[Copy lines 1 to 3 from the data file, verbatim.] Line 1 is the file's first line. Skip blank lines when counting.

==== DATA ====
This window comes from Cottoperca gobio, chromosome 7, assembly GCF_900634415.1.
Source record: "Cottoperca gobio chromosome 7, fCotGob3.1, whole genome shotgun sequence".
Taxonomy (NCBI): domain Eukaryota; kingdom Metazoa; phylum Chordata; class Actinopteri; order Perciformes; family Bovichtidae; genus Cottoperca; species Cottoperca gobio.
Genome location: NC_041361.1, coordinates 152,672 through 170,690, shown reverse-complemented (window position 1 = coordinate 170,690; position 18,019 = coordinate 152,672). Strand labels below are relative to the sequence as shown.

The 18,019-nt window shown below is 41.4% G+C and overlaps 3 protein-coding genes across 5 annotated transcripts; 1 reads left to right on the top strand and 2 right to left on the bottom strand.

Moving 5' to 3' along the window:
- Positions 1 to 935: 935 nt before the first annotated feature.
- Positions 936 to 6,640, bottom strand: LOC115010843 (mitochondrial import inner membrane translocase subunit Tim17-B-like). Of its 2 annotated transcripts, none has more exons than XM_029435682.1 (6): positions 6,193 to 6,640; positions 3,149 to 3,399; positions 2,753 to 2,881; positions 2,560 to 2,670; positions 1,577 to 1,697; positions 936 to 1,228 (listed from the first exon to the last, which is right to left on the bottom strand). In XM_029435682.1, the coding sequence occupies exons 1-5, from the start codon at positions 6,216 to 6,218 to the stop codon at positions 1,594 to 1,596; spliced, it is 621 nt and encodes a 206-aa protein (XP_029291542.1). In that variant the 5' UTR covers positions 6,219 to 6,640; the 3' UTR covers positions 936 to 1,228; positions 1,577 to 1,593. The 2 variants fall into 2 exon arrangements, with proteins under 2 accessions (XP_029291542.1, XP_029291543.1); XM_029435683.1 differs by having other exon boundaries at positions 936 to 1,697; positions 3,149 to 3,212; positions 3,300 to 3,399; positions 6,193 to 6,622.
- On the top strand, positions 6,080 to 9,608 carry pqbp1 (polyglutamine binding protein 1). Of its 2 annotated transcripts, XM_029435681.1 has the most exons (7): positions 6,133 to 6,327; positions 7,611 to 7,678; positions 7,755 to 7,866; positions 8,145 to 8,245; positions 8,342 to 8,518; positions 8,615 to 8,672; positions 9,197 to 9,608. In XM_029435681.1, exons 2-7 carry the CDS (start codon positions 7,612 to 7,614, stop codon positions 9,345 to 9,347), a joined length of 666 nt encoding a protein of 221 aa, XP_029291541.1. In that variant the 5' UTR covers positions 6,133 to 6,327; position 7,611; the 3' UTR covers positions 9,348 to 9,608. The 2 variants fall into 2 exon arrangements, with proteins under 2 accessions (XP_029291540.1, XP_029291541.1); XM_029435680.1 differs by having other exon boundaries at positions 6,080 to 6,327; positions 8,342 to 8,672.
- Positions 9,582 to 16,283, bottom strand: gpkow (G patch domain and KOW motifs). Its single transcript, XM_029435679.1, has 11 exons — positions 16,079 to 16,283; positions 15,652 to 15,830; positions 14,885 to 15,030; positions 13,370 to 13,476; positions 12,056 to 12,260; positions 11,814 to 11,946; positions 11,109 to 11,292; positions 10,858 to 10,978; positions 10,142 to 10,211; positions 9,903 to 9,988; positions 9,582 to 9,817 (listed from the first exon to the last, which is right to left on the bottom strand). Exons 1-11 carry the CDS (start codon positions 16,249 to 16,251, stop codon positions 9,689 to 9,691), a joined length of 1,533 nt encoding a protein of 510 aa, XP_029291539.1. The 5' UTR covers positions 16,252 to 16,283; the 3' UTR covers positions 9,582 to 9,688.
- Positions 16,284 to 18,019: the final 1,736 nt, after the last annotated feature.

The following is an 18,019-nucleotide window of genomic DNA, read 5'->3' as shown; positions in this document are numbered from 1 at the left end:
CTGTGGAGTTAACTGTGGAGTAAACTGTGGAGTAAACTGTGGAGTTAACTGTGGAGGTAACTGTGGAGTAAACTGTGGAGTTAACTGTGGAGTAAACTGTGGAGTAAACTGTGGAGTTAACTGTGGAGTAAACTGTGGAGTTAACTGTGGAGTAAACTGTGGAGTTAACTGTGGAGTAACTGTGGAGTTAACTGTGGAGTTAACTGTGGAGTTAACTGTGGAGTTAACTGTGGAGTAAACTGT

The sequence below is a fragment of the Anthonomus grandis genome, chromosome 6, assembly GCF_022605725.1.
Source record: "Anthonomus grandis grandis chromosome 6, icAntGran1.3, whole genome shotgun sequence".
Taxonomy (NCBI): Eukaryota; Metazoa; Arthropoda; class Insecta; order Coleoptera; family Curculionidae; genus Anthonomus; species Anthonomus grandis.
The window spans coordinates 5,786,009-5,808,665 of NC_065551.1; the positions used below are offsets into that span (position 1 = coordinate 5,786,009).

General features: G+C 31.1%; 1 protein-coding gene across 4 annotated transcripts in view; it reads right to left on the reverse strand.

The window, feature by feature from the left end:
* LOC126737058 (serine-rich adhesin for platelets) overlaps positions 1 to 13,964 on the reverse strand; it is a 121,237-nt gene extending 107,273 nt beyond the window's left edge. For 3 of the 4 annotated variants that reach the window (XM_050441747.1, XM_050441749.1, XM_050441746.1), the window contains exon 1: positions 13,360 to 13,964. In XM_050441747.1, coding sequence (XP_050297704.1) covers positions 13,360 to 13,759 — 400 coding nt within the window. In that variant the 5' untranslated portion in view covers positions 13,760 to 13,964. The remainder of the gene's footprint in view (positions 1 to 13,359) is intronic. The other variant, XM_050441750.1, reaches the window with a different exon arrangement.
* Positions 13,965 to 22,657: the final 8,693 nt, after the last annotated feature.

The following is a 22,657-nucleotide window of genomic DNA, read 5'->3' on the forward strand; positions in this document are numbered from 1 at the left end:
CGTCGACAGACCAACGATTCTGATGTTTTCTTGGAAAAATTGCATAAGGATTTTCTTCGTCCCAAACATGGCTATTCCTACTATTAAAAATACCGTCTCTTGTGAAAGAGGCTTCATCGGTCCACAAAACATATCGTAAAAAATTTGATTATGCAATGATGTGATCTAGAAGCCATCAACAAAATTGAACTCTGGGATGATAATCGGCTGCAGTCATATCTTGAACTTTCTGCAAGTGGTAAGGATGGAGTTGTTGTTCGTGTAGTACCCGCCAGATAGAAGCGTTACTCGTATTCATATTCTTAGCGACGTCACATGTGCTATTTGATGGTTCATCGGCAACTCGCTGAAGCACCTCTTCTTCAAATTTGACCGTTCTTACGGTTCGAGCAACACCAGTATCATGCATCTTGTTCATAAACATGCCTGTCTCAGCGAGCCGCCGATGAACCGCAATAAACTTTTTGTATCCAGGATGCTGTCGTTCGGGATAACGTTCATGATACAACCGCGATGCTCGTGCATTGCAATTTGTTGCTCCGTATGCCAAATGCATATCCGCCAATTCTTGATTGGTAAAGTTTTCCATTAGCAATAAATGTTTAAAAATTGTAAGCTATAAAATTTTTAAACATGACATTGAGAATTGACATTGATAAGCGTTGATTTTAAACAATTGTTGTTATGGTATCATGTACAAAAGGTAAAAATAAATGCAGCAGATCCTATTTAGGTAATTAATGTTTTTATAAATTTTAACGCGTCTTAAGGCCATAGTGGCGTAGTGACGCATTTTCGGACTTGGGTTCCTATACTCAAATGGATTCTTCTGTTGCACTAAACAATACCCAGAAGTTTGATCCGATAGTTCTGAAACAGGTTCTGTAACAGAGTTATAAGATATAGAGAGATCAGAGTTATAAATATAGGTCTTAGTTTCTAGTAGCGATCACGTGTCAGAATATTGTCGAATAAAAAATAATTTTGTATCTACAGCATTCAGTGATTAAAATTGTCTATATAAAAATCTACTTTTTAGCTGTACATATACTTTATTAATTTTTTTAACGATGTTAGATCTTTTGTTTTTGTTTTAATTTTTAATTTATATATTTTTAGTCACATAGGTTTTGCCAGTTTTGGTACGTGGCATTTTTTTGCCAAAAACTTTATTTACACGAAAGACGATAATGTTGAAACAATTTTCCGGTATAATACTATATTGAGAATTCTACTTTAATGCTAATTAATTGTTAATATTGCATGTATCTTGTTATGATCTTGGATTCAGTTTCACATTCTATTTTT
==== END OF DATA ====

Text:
This window comes from Cottoperca gobio, chromosome 7, assembly GCF_900634415.1.
Source record: "Cottoperca gobio chromosome 7, fCotGob3.1, whole genome shotgun sequence".
Taxonomy (NCBI): domain Eukaryota; kingdom Metazoa; phylum Chordata; class Actinopteri; order Perciformes; family Bovichtidae; genus Cottoperca; species Cottoperca gobio.